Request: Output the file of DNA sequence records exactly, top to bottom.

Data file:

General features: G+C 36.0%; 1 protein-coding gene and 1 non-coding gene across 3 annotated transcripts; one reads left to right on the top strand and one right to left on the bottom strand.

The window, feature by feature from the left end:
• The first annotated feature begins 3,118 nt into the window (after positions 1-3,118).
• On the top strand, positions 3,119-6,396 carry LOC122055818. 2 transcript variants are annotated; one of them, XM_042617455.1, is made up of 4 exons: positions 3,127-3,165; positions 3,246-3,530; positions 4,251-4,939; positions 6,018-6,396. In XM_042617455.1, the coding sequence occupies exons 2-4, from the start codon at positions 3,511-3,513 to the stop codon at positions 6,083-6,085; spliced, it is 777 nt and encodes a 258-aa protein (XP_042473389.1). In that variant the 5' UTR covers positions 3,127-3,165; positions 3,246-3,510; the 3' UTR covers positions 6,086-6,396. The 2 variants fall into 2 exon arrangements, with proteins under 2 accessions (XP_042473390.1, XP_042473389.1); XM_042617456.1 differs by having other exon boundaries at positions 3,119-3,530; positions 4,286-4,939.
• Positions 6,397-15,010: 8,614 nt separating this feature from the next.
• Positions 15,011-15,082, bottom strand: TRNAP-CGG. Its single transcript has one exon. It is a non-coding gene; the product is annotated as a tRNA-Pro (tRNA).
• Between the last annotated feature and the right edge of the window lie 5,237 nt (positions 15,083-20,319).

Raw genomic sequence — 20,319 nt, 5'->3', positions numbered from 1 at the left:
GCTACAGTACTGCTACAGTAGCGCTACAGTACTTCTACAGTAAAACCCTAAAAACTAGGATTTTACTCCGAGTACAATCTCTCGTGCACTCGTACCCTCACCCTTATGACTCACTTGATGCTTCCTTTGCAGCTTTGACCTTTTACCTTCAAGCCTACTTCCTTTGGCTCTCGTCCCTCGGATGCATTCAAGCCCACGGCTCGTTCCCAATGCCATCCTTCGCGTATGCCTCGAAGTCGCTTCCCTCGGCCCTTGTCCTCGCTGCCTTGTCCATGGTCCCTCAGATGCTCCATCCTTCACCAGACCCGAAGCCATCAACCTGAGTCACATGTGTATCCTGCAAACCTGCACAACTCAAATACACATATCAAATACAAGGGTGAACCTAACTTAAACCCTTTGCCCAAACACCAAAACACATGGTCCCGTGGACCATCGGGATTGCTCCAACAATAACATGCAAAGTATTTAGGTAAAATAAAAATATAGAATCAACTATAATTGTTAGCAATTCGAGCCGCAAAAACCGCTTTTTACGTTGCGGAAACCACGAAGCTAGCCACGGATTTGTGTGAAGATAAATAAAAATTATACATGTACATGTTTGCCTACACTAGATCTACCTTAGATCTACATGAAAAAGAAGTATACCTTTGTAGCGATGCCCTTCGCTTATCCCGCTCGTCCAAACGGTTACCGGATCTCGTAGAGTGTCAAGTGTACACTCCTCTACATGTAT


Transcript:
General features: G+C 36.0%; 1 protein-coding gene and 1 non-coding gene across 3 annotated transcripts; one reads left to right on the top strand and one right to left on the bottom strand.

The window, feature by feature from the left end:
• The first annotated feature begins 3,118 nt into the window (after positions 1-3,118).
• On the top strand, positions 3,119-6,396 carry LOC122055818. 2 transcript variants are annotated; one of them, XM_042617455.1, is made up of 4 exons: positions 3,127-3,165; positions 3,246-3,530; positions 4,251-4,939; positions 6,018-6,396. In XM_042617455.1, the coding sequence occupies exons 2-4, from the start codon at positions 3,511-3,513 to the stop codon at positions 6,083-6,085; spliced, it is 777 nt and encodes a 258-aa protein (XP_042473389.1). In that variant the 5' UTR covers positions 3,127-3,165; positions 3,246-3,510; the 3' UTR covers positions 6,086-6,396. The 2 variants fall into 2 exon arrangements, with proteins under 2 accessions (XP_042473390.1, XP_042473389.1); XM_042617456.1 differs by having other exon boundaries at positions 3,119-3,530; positions 4,286-4,939.
• Positions 6,397-15,010: 8,614 nt separating this feature from the next.
• Positions 15,011-15,082, bottom strand: TRNAP-CGG. Its single transcript has one exon. It is a non-coding gene; the product is annotated as a tRNA-Pro (tRNA).
• Between the last annotated feature and the right edge of the window lie 5,237 nt (positions 15,083-20,319).

Raw genomic sequence — 20,319 nt, 5'->3', positions numbered from 1 at the left:
GCTACAGTACTGCTACAGTAGCGCTACAGTACTTCTACAGTAAAACCCTAAAAACTAGGATTTTACTCCGAGTACAATCTCTCGTGCACTCGTACCCTCACCCTTATGACTCACTTGATGCTTCCTTTGCAGCTTTGACCTTTTACCTTCAAGCCTACTTCCTTTGGCTCTCGTCCCTCGGATGCATTCAAGCCCACGGCTCGTTCCCAATGCCATCCTTCGCGTATGCCTCGAAGTCGCTTCCCTCGGCCCTTGTCCTCGCTGCCTTGTCCATGGTCCCTCAGATGCTCCATCCTTCACCAGACCCGAAGCCATCAACCTGAGTCACATGTGTATCCTGCAAACCTGCACAACTCAAATACACATATCAAATACAAGGGTGAACCTAACTTAAACCCTTTGCCCAAACACCAAAACACATGGTCCCGTGGACCATCGGGATTGCTCCAACAATAACATGCAAAGTATTTAGGTAAAATAAAAATATAGAATCAACTATAATTGTTAGCAATTCGAGCCGCAAAAACCGCTTTTTACGTTGCGGAAACCACGAAGCTAGCCACGGATTTGTGTGAAGATAAATAAAAATTATACATGTACATGTTTGCCTACACTAGATCTACCTTAGATCTACATGAAAAAGAAGTATACCTTTGTAGCGATGCCCTTCGCTTATCCCGCTCGTCCAAACGGTTACCGGATCTCGTAGAGTGTCAAGTGTACACTCCTCTACATGTAT